Other women talked about the risk of heartbreak. Many, myself included, have a history of heartache. However, it is through those moments of pain that we are able to find out more about ourselves. Let me tell you ladies, you are more interesting than you think! You will be surprised at the amazingly strong woman you uncover. My only advice before we move on is that you don’t let the fear of experiencing heartache close you off entirely from being willing to start another romantic relationship. You are stronger than you think. Don’t live your life being afraid.

What are the benefits of being single?

Everyone in the room screamed “FREEDOM!!!” I sat there slightly shocked. I didn’t expect everyone to respond the same or so quickly. I asked the group to elaborate. “I don’t have to answer to anyone else.” “I am not tied down. And I get to make my own decisions.” “I get to know myself. Being single is not really a bad thing.” One response made me laugh, “I get to focus on ME!” To some, this might sound selfish, but there is something so rewarding about being able to live for oneself. Even the women in relationships commented on that aspect of freedom.

As we grow older, the types of relationships we’re choosing has also changed. As the women spoke, they mentioned how their world had to coincide with their partner’s world. It was like having another perspective to consider. And although I am a single woman who very much likes making decisions on my own, I do believe that a romantic relationship, at least one I envision for myself, is a partnership. There is give and take, but the other’s input must be considered. Whether you choose to follow their decision, however, is an entirely different story.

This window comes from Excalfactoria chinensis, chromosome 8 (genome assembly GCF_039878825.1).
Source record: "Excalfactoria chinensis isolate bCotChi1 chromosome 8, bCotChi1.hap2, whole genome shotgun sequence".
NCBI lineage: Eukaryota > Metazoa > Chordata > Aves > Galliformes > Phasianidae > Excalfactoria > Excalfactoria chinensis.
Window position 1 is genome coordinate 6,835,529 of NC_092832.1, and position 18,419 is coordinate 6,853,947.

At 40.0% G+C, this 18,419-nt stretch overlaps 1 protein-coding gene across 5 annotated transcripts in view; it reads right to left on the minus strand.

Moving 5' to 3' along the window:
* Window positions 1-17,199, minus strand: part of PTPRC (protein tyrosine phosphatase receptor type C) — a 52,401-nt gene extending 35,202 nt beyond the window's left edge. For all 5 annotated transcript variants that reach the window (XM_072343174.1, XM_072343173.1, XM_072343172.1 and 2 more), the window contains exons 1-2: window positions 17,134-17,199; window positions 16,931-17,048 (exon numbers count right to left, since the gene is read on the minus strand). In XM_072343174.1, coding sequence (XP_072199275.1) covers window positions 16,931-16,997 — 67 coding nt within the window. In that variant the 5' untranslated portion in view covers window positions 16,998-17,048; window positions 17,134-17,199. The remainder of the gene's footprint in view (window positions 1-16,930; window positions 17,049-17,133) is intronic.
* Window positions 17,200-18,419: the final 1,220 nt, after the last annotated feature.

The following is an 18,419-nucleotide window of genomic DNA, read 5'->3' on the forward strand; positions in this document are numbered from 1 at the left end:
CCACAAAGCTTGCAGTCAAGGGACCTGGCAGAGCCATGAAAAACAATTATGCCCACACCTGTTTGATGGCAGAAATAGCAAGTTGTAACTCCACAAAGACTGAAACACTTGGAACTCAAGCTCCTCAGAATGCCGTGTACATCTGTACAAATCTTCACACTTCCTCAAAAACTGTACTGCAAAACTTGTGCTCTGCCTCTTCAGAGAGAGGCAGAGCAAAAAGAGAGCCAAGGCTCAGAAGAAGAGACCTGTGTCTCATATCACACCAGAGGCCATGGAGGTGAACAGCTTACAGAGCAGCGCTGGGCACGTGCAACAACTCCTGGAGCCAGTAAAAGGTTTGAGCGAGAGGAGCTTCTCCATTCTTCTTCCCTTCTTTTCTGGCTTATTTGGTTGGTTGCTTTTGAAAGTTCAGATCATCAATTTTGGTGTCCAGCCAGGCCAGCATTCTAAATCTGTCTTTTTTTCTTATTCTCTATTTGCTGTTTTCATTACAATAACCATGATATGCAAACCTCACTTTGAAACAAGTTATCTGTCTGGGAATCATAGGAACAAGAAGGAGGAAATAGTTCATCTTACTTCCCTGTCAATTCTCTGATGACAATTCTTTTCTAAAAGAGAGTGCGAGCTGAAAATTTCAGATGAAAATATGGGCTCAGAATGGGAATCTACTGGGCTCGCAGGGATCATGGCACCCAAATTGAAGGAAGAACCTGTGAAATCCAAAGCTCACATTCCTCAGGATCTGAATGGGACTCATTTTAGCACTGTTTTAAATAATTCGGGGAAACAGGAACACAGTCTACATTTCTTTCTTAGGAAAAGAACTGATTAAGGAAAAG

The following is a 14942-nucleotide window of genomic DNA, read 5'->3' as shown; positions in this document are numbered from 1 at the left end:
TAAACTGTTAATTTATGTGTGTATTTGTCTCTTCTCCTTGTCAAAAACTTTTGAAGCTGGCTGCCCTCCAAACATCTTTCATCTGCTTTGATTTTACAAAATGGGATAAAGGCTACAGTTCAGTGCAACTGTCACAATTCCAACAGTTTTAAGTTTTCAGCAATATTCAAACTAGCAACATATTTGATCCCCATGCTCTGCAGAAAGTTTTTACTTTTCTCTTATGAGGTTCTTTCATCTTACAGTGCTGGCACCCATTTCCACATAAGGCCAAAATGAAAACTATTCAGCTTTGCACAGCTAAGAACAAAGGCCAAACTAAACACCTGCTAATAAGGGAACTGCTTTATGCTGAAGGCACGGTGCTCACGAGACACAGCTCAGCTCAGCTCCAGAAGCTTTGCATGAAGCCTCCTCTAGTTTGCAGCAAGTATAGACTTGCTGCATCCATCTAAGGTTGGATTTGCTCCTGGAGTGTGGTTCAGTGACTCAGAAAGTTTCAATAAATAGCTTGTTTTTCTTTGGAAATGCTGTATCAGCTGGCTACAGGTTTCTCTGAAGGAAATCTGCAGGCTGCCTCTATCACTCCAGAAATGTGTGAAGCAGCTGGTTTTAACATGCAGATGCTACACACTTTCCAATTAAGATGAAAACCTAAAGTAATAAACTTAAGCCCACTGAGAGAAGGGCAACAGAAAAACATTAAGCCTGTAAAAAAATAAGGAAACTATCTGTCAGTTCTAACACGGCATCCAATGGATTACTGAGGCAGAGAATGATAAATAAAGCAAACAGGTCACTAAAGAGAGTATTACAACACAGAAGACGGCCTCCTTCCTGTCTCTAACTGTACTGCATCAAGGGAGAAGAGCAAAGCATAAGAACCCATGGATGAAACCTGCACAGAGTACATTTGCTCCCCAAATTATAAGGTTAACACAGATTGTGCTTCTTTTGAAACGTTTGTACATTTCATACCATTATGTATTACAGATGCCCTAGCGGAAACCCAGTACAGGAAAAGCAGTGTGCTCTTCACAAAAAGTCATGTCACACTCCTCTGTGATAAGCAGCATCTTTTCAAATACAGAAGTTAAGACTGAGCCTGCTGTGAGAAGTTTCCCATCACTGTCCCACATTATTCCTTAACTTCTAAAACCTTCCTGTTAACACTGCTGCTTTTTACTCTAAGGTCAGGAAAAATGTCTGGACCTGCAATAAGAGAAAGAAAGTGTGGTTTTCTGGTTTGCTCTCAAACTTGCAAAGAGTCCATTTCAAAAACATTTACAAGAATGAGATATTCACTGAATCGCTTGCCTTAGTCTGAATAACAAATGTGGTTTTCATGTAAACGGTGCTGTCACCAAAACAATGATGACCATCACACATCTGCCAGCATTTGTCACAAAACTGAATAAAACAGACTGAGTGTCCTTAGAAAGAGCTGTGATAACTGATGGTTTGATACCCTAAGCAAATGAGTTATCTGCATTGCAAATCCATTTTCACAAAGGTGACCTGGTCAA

What are the disadvantages of being single?

All of the sudden, the room got cold. Women shifted uncomfortably in their seats. One woman curled into a ball and started looking at the ceiling. I asked her to describe how she was feeling. She was frustrated with the overall concept of relationships. So far she has not been in romantic relationship. She felt like she was missing out. When will it be my turn?

Three words summed up the emotions of the group: loneliness, bitterness, and envy. One participant talked about experiencing a sense of loneliness because she felt like she had to do everything on her own. There was really no one for her to rely on. Or, in other words, someone who could be strong when she was weak and vice versa. She longed for the companionship.

Bitterness. Now that was a loaded word. Let’s paint a picture for you. Say you log into Facebook and it feels like all you see are posts from friends who are engaged or in long-term relationships. It feels like you’ve become everyone’s single friend. They start to send you on blind dates, or you start to feel like they’re pitying you from afar. Your inner response is somewhere along the lines of a string of profanities as you start to wonder if maybe your love life is really as pathetic as you think. Then again, there are always those dating sites…

The focus becomes finding someone, anyone rather than finding the right person.

As for Envy, there are so many things that can be said. One of the women, in relation to her friend who just got into a new relationship, said “I am genuinely happy for them and I know that they are happy too. But will it ever be my turn? When will I be happy?”